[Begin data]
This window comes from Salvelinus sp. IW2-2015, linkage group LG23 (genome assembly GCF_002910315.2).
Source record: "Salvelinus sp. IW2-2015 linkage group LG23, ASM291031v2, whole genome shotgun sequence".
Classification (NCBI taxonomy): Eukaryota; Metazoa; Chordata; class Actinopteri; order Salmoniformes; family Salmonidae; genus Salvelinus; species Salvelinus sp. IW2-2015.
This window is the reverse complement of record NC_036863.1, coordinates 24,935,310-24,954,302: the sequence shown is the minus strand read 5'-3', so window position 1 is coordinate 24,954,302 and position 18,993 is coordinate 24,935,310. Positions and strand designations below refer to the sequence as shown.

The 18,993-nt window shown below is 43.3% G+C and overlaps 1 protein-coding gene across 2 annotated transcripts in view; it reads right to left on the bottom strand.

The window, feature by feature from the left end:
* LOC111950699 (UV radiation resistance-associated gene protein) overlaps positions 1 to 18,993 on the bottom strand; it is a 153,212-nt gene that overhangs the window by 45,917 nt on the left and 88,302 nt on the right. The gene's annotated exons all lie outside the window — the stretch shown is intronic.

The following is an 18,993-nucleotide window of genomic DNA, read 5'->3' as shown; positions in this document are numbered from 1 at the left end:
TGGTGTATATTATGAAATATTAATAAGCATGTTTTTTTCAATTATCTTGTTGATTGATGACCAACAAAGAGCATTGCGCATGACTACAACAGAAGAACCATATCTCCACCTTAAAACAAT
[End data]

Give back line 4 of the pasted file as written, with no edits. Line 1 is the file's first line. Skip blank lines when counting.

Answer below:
This window is the reverse complement of record NC_036863.1, coordinates 24,935,310-24,954,302: the sequence shown is the minus strand read 5'-3', so window position 1 is coordinate 24,954,302 and position 18,993 is coordinate 24,935,310. Positions and strand designations below refer to the sequence as shown.